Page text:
As I’m receiving more requests to speak (I gave about 50 radio or podcast interviews this year promoting my book) I’ve realized I need to up my game when it comes to making presentations. I’ve read some really well written books on public speaking but this book is the best one in this category. Why? Because it not only tells you how to give a memorable and compelling presentation, it also tells you why the steps to good communicating work. It focuses on the science behind what makes a good presentation.
The author also identifies the mistakes most speakers make that ensures their presentations will be quickly forgotten. And if the goal of a presentation is to get the audience to do something, then a quickly forgotten presentation fails miserably at accomplishing its primary purpose. Read this book if you want to improve your presentation skills.
#3 – First: Sandra Day O’Connor by Evan Thomas, Genre: Biography
In the past two years I’ve read four biographies on U.S. Supreme Court Justices: Thurgood Marshall (see summary above), Antonin Scalia, Ruth Bader Ginsburg and Sandra Day O’Connor. The O’Connor biography was by far the best written of the four.
What follows are a couple of paragraphs from the book’s Amazon page:
“She was born in 1930 in El Paso and grew up on a cattle ranch in Arizona. At a time when women were expected to be homemakers, she set her sights on Stanford University. When she graduated near the top of her law school class in 1952, no firm would even interview her. But Sandra Day O’Connor’s story is that of a woman who repeatedly shattered glass ceilings—doing so with a blend of grace, wisdom, humor, understatement, and cowgirl toughness.
She became the first ever female majority leader of a state senate. As a judge on the Arizona Court of Appeals, she stood up to corrupt lawyers and humanized the law. When she arrived at the United States Supreme Court, appointed by President Ronald Reagan in 1981, she began a quarter-century tenure on the Court, hearing cases that ultimately shaped American law. Diagnosed with cancer at fifty-eight, and caring for a husband with Alzheimer’s, O’Connor endured every difficulty with grit and poise.”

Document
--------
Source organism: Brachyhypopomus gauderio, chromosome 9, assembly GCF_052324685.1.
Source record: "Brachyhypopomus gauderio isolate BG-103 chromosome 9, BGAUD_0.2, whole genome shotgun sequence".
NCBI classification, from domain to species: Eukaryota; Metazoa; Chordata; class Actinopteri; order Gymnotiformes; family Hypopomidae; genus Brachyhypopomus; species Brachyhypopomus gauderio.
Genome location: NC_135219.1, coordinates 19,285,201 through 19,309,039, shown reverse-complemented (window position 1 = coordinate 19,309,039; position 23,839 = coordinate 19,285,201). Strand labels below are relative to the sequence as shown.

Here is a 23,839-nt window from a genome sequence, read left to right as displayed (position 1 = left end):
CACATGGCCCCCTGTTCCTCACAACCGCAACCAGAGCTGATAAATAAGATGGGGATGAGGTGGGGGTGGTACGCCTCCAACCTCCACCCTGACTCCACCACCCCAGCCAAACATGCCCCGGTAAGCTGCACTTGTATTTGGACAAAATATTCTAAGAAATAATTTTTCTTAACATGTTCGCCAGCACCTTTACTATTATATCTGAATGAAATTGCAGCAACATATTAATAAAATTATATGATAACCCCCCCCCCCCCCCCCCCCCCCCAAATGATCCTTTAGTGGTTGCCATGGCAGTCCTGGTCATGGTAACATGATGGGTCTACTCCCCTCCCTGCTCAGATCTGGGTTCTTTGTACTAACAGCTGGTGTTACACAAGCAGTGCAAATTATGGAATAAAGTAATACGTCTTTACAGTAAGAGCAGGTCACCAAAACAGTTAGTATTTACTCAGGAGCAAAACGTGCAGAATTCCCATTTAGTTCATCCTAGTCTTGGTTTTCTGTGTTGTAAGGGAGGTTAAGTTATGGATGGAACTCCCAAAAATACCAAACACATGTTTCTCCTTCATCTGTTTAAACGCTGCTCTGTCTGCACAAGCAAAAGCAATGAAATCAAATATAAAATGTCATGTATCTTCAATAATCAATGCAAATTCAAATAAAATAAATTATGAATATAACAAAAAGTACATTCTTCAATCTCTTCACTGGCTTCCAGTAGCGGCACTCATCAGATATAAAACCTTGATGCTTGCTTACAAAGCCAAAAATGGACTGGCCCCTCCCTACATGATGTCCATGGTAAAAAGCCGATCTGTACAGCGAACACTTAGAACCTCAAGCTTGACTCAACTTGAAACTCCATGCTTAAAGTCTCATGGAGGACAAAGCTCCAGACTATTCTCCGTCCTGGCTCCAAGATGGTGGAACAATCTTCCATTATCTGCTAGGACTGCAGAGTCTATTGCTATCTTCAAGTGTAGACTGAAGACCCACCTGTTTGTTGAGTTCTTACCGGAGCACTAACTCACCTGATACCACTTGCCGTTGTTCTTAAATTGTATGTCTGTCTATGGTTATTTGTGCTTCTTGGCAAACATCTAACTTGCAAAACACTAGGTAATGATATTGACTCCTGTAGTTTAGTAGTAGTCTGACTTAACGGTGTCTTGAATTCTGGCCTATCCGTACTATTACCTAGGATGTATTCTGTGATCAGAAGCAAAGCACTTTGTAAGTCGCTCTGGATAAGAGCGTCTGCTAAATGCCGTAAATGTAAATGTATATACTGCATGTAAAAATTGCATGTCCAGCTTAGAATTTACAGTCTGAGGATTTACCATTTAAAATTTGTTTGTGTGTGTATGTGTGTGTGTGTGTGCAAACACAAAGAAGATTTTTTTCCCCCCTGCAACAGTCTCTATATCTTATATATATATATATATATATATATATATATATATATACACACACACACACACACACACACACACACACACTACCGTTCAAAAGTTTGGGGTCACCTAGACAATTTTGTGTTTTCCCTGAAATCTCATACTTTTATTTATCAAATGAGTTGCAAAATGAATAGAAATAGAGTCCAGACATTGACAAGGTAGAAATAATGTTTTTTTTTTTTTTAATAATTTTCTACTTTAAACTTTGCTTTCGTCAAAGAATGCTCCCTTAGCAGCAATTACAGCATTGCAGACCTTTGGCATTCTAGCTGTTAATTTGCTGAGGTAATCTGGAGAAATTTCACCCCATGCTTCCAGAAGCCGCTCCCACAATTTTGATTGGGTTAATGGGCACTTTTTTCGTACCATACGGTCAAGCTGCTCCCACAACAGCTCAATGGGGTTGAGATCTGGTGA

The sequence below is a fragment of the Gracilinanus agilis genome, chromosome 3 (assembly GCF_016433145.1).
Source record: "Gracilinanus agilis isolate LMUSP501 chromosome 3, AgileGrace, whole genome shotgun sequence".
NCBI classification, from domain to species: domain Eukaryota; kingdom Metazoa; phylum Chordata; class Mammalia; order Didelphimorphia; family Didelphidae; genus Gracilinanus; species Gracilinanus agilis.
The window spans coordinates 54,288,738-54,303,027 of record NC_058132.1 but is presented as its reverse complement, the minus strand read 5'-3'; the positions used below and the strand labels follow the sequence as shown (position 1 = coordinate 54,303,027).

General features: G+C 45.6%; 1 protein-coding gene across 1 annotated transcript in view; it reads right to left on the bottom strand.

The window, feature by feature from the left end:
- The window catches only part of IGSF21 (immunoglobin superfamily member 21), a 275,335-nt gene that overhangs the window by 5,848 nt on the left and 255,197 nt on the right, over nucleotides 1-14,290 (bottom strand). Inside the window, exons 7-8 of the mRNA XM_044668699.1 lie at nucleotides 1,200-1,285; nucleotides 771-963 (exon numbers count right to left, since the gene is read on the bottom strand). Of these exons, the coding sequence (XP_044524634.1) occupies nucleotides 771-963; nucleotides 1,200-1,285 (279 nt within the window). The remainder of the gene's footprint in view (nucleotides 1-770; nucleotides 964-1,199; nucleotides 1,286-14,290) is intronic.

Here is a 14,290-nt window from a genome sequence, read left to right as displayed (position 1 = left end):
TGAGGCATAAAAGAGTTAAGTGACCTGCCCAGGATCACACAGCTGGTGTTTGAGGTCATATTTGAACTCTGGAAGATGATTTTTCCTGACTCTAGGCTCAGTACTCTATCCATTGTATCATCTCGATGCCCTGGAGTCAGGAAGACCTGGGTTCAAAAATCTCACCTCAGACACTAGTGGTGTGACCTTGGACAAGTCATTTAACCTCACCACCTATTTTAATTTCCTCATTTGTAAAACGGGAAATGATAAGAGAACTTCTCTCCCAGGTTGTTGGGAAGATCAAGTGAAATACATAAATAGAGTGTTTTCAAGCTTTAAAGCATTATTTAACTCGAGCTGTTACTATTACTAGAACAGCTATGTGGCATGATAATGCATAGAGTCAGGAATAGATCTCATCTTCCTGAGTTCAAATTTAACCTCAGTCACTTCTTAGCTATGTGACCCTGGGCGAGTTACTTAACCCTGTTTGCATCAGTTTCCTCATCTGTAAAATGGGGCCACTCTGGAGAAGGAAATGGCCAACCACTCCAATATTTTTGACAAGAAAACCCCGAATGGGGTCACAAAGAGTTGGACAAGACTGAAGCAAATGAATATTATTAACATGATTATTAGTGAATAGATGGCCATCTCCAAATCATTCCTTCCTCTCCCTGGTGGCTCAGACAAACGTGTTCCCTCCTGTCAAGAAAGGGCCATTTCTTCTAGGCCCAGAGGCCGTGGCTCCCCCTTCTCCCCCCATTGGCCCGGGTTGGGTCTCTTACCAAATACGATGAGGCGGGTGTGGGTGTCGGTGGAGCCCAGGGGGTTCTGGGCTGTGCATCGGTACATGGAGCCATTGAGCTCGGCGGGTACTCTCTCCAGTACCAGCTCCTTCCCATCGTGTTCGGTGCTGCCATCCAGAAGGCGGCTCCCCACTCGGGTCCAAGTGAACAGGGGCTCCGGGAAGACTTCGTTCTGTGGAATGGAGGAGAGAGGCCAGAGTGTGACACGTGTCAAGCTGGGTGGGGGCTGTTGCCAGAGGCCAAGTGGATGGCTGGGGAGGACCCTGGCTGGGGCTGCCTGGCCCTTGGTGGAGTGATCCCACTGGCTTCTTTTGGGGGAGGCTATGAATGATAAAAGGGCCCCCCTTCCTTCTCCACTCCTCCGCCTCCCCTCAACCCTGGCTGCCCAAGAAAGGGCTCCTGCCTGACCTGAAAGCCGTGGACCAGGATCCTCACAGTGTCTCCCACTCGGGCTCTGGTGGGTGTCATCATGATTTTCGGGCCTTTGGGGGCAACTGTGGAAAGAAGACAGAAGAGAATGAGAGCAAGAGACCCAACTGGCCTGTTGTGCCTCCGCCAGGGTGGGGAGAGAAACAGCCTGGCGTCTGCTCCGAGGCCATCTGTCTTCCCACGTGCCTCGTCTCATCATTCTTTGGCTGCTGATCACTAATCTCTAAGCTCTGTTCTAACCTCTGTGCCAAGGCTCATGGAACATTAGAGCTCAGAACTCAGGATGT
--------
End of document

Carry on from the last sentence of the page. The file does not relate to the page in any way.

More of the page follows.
#2 – A Gentleman in Moscow: A Novel by Amor Towles, Genre: Political Fiction
This was by far the best novel I read this year. The story opens in 1922 during the Bolshevik Revolution in Moscow, Russia. The book’s Amazon page summarizes the story well: “Count Alexander Rostov is deemed an unrepentant aristocrat by a Bolshevik tribunal, and is sentenced to house arrest in the Metropol, a grand hotel across the street from the Kremlin. Rostov, an indomitable man of erudition and wit, has never worked a day in his life, and must now live in an attic room while some of the most tumultuous decades in Russian history are unfolding outside the hotel’s doors.”
The humor, the plot lines, the cast of characters and the eventual triumph of good over evil makes this book one for the ages. A Gentleman in Moscow will be read a hundred years from now.
#1 – Grant by Ron Chernow, Genre: Biography
Over the years I have read several excellent books on the Civil War and biographies on Abraham Lincoln and Robert E. Lee. I’ve also read the autobiography of Ulysses S. Grant. In each of these books I’ve come away with a better understanding of U.S. Grant. But none of the books I’ve read on Grant can compare to Ron Chernow’s deep look into the man who led the Union armies to victory in the Civil War and his subsequent two terms as President of the United States.
This book is truly outstanding and is deserving of eclipsing his other better known biography on Alexander Hamilton. Chernow does an excellent job fleshing out Grant’s humility and moral character, his intellect and leadership skills. The book also gives numerous examples of his gullibility of trusting, untrustworthy people resulting in many embarrassing episodes in his life. If you’re going to read only one book in 2020 this is it.
These are my favorite books of 2019. What have you read lately that you would recommend?
Doug Marshall is the award winning author of Mastering the Art of Commercial Real Estate Investing. Check it out on Amazon.